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Cafe Daughter by Kenneth T. Williams
September 5 @ 4:00 pm
Inspired by a true story about a Chinese-Cree girl growing up in Saskatchewan in the 1950s and 60s, Ken Williams’ remarkable play premiered in 2011 in Dawson City to instant acclaim. This tour-de-force tells the story of Charlie Wong who emigrates from China to rural Saskatchewan, and opens a restaurant. But provincial law at the time prevents Charlie from hiring white women to work for him. Katherine, a young Cree woman from a nearby reserve, takes a job at the café. In time, the two fall in love, marry, and have a daughter—Yvette. The play begins in 1957, as nine-year-old Yvette Wong helps out in her parents’ café in Alistair, Saskatchewan. She’s incredibly bright but has been placed in the slow learners’ class because of her skin colour. Her mother Katherine, who was forced to attend a residential school, is conflicted about her identity and has charges Yvette with a secret— to never tell anyone she’s part Cree.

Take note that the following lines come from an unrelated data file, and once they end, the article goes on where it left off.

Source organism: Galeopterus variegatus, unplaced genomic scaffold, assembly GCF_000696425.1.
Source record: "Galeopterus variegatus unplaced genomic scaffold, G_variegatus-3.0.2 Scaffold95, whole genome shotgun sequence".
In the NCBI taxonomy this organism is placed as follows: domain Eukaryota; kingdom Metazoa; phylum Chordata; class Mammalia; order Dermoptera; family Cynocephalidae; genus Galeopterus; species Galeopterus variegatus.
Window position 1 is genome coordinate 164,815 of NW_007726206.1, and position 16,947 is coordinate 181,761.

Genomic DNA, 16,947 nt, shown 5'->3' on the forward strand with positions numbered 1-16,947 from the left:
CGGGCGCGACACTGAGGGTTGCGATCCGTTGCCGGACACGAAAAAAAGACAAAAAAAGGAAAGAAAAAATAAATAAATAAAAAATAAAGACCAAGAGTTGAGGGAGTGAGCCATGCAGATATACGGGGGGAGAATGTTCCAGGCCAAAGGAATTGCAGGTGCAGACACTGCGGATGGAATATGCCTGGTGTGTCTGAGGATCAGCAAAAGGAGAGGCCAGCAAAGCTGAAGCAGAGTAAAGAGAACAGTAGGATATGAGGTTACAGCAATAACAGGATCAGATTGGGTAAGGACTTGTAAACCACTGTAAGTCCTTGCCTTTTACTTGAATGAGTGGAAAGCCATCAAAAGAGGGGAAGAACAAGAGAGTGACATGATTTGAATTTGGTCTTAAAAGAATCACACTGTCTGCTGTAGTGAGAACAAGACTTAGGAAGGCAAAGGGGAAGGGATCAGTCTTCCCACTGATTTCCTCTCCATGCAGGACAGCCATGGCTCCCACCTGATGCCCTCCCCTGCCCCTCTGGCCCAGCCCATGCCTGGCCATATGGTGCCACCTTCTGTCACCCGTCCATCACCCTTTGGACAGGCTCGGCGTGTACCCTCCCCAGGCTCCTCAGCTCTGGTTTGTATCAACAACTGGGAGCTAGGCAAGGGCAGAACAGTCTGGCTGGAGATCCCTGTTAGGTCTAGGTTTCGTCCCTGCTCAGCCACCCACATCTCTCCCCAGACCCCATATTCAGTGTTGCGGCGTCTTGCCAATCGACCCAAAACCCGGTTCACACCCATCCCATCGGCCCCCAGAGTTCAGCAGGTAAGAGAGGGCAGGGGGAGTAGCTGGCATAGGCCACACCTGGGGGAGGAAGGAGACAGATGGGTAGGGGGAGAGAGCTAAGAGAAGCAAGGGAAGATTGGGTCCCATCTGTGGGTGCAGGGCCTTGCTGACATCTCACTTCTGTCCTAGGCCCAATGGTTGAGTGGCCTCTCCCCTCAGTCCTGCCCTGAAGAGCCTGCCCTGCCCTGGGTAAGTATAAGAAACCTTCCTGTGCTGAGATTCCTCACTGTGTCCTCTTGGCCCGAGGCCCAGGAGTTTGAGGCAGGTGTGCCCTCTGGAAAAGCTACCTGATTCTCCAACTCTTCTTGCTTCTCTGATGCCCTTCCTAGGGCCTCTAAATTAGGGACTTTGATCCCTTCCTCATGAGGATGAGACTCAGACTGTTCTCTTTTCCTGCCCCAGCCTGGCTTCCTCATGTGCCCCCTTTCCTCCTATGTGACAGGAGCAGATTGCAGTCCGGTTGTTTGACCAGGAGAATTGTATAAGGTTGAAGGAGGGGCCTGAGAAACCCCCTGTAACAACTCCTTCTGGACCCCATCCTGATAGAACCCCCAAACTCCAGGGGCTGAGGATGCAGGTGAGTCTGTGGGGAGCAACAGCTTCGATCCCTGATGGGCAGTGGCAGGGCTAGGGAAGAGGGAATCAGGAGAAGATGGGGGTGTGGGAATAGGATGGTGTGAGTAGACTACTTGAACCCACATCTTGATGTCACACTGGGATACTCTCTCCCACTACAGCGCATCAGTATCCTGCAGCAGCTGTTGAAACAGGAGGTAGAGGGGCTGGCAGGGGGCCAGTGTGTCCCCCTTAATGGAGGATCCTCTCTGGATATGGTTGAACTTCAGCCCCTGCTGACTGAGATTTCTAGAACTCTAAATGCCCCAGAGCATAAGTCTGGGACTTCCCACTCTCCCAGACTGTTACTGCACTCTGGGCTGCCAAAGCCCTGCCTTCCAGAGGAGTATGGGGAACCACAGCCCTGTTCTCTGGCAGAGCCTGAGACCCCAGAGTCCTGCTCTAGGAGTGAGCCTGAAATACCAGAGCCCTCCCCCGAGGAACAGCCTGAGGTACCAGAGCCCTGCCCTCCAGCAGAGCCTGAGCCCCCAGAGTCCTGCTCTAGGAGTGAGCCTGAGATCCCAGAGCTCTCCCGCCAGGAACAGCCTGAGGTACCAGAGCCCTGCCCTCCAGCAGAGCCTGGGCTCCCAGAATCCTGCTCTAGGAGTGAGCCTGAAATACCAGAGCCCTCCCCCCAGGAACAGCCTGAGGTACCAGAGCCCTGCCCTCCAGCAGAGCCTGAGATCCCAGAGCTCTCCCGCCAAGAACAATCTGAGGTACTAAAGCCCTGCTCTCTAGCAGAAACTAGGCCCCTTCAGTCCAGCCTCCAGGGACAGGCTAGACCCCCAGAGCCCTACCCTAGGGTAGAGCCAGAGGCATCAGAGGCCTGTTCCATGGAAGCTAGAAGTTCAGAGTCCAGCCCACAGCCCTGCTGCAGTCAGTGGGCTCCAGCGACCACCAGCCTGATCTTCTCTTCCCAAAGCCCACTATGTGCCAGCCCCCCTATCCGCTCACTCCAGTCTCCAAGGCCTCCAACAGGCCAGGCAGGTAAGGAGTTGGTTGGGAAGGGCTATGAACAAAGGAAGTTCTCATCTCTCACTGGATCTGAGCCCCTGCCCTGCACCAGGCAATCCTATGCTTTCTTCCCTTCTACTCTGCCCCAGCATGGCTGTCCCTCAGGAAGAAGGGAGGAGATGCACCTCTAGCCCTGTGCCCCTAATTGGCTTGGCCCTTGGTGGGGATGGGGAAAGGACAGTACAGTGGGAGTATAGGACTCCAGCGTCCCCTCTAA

Seen through the hopeful and undaunted eyes of young Yvette, this play touches us all at time when we need it. Williams was originally inspired by the true story of Canada’s first Indigenous Senator, and our first senator of Chinese decent, the trailblazing Lillian Eva Quon Dyck.BUY TICKETS ONLINE